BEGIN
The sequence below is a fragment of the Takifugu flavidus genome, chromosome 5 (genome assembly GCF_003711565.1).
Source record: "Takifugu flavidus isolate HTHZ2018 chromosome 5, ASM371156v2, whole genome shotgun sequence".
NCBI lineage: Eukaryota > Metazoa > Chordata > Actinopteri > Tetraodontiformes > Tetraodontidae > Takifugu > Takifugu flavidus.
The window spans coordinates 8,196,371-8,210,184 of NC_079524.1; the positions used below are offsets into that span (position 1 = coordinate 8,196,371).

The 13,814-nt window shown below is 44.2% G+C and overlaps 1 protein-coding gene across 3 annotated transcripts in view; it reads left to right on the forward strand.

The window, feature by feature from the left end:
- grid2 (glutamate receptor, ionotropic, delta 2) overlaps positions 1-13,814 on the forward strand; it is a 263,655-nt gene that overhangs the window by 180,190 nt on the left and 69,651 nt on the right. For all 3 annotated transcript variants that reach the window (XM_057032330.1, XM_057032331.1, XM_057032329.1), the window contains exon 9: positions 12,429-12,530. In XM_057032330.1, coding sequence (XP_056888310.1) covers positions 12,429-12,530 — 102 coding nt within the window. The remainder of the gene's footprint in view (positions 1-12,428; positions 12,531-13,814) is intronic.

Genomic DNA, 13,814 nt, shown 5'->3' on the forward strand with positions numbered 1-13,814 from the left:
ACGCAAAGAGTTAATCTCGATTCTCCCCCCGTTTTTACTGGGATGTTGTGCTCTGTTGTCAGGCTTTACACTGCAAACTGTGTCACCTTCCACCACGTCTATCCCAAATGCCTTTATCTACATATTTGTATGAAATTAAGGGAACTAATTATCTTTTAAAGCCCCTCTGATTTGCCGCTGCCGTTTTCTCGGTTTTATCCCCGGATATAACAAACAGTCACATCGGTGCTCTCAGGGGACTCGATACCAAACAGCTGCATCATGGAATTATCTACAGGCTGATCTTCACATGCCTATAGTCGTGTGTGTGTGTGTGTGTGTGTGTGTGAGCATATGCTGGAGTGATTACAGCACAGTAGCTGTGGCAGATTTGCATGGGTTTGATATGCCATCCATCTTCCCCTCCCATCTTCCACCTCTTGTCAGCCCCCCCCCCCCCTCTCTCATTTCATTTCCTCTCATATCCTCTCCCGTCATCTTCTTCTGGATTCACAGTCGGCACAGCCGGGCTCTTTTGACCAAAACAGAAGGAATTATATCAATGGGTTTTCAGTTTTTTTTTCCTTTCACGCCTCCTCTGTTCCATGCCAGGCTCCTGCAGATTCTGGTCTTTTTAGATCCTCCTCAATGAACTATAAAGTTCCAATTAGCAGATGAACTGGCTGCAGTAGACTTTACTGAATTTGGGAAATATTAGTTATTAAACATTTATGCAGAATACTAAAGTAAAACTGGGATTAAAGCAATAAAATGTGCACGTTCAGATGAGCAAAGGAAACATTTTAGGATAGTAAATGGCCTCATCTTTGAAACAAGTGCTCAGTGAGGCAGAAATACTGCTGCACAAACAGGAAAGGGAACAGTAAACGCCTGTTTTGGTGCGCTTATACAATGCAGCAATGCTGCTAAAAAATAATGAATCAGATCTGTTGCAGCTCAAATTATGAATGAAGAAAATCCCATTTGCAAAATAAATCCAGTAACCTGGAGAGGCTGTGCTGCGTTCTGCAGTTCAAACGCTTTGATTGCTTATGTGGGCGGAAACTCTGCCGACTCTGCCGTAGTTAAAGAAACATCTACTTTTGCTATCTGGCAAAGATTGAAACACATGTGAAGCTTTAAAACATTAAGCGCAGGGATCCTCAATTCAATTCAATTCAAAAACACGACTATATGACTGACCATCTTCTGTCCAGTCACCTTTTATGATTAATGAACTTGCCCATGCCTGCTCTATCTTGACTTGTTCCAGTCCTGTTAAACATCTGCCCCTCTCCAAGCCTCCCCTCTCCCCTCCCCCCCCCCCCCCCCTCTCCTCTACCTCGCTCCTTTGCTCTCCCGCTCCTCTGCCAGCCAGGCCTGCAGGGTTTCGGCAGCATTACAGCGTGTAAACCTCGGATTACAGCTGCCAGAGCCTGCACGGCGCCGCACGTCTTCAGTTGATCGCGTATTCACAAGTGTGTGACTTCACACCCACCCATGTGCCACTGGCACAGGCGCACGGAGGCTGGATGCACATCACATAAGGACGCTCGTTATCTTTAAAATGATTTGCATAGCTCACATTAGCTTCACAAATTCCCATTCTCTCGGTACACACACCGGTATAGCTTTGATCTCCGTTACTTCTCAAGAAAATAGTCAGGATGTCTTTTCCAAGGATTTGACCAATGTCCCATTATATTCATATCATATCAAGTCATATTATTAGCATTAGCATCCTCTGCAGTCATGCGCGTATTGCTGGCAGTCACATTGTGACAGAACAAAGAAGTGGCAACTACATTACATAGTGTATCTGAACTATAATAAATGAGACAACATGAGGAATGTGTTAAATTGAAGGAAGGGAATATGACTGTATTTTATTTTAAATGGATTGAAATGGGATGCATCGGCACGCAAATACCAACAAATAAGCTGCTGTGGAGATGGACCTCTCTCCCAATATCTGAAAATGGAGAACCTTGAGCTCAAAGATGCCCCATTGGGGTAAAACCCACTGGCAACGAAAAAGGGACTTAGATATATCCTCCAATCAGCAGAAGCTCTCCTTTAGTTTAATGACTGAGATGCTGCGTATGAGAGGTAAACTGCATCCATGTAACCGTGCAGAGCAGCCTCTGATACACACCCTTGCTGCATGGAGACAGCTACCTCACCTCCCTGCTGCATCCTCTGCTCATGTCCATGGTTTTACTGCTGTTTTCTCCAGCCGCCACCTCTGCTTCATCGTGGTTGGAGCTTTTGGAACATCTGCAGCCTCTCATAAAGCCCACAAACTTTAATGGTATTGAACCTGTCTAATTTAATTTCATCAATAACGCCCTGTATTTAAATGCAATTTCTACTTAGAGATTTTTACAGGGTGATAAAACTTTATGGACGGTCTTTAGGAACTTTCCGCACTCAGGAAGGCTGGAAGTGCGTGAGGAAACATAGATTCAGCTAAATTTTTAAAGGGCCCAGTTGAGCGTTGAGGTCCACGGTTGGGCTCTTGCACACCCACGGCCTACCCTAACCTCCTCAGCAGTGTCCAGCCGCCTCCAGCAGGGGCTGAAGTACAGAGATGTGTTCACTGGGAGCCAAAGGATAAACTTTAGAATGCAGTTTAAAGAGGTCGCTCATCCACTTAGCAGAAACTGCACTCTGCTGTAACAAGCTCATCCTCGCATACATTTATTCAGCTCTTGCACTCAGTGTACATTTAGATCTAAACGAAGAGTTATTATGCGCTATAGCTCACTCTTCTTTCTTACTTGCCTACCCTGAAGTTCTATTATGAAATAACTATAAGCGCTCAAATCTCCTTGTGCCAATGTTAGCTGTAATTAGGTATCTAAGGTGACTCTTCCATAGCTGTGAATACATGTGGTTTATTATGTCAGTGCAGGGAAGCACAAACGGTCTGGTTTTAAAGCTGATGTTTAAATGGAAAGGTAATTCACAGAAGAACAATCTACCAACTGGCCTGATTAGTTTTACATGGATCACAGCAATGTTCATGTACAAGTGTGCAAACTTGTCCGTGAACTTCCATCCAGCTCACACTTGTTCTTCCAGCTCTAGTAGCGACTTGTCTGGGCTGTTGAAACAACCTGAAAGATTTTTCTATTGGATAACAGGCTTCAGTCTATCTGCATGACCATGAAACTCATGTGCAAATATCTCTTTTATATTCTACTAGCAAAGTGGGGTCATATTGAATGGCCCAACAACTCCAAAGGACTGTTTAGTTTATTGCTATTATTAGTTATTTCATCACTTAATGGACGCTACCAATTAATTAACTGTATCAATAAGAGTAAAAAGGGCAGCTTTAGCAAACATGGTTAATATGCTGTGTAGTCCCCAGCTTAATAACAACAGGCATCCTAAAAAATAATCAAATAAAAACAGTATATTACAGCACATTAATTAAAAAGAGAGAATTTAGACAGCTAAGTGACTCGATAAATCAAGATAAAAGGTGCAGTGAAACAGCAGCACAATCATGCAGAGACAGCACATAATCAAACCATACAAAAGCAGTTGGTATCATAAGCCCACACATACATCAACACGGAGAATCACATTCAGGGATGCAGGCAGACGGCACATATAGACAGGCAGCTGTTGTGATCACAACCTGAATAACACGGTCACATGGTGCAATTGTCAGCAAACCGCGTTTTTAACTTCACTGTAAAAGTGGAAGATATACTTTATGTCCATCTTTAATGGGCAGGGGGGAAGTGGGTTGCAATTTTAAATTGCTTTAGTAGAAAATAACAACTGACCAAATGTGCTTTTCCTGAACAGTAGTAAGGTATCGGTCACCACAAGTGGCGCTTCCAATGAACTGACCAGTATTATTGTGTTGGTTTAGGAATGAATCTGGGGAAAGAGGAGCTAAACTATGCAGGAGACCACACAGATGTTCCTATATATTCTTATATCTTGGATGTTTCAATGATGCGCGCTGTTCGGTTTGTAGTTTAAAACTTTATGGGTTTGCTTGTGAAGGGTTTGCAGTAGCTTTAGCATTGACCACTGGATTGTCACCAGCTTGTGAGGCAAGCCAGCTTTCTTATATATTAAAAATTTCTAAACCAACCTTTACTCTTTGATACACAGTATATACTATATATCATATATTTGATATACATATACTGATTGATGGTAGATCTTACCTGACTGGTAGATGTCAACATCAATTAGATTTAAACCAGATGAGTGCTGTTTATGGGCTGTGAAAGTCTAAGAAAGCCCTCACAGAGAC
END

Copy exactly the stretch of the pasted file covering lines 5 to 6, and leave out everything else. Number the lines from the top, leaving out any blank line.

The 13,814-nt window shown below is 44.2% G+C and overlaps 1 protein-coding gene across 3 annotated transcripts in view; it reads left to right on the forward strand.

The window, feature by feature from the left end: